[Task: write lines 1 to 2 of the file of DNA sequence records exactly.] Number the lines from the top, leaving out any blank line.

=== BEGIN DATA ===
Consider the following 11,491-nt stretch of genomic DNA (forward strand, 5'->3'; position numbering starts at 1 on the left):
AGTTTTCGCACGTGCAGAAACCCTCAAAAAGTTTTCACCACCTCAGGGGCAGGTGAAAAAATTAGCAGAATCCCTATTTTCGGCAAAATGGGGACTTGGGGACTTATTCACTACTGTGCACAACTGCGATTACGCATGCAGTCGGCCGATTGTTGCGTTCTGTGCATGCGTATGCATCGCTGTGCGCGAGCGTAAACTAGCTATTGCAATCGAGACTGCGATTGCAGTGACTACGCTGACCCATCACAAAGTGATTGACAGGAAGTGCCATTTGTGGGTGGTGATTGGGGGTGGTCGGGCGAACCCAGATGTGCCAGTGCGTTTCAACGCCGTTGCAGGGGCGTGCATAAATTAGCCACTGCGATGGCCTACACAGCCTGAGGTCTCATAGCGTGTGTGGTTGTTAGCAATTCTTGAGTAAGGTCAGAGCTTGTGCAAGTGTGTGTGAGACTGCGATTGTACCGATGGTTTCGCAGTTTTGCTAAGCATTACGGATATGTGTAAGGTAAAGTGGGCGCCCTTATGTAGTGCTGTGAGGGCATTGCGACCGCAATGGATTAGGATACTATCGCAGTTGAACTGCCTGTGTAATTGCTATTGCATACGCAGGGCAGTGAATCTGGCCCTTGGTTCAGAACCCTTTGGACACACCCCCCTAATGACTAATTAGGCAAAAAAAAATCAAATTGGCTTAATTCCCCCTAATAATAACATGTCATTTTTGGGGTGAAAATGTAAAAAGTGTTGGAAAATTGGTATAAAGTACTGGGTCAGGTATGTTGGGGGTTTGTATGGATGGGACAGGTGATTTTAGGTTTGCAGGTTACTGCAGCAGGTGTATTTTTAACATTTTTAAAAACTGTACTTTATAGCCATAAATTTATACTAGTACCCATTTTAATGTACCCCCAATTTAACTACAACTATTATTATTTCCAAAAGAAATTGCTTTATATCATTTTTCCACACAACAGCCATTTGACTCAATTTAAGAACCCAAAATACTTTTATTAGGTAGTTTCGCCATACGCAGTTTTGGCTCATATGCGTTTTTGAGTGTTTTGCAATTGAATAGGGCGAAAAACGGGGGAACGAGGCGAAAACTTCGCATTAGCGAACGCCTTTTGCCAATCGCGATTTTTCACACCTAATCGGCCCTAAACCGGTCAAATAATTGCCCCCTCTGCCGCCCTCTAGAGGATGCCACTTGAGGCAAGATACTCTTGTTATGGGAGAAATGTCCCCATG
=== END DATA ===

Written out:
Consider the following 11,491-nt stretch of genomic DNA (forward strand, 5'->3'; position numbering starts at 1 on the left):
AGTTTTCGCACGTGCAGAAACCCTCAAAAAGTTTTCACCACCTCAGGGGCAGGTGAAAAAATTAGCAGAATCCCTATTTTCGGCAAAATGGGGACTTGGGGACTTATTCACTACTGTGCACAACTGCGATTACGCATGCAGTCGGCCGATTGTTGCGTTCTGTGCATGCGTATGCATCGCTGTGCGCGAGCGTAAACTAGCTATTGCAATCGAGACTGCGATTGCAGTGACTACGCTGACCCATCACAAAGTGATTGACAGGAAGTGCCATTTGTGGGTGGTGATTGGGGGTGGTCGGGCGAACCCAGATGTGCCAGTGCGTTTCAACGCCGTTGCAGGGGCGTGCATAAATTAGCCACTGCGATGGCCTACACAGCCTGAGGTCTCATAGCGTGTGTGGTTGTTAGCAATTCTTGAGTAAGGTCAGAGCTTGTGCAAGTGTGTGTGAGACTGCGATTGTACCGATGGTTTCGCAGTTTTGCTAAGCATTACGGATATGTGTAAGGTAAAGTGGGCGCCCTTATGTAGTGCTGTGAGGGCATTGCGACCGCAATGGATTAGGATACTATCGCAGTTGAACTGCCTGTGTAATTGCTATTGCATACGCAGGGCAGTGAATCTGGCCCTTGGTTCAGAACCCTTTGGACACACCCCCCTAATGACTAATTAGGCAAAAAAAAATCAAATTGGCTTAATTCCCCCTAATAATAACATGTCATTTTTGGGGTGAAAATGTAAAAAGTGTTGGAAAATTGGTATAAAGTACTGGGTCAGGTATGTTGGGGGTTTGTATGGATGGGACAGGTGATTTTAGGTTTGCAGGTTACTGCAGCAGGTGTATTTTTAACATTTTTAAAAACTGTACTTTATAGCCATAAATTTATACTAGTACCCATTTTAATGTACCCCCAATTTAACTACAACTATTATTATTTCCAAAAGAAATTGCTTTATATCATTTTTCCACACAACAGCCATTTGACTCAATTTAAGAACCCAAAATACTTTTATTAGGTAGTTTCGCCATACGCAGTTTTGGCTCATATGCGTTTTTGAGTGTTTTGCAATTGAATAGGGCGAAAAACGGGGGAACGAGGCGAAAACTTCGCATTAGCGAACGCCTTTTGCCAATCGCGATTTTTCACACCTAATCGGCCCTAAACCGGTCAAATAATTGCCCCCTCTGCCGCCCTCTAGAGGATGCCACTTGAGGCAAGATACTCTTGTTATGGGAGAAATGTCCCCATG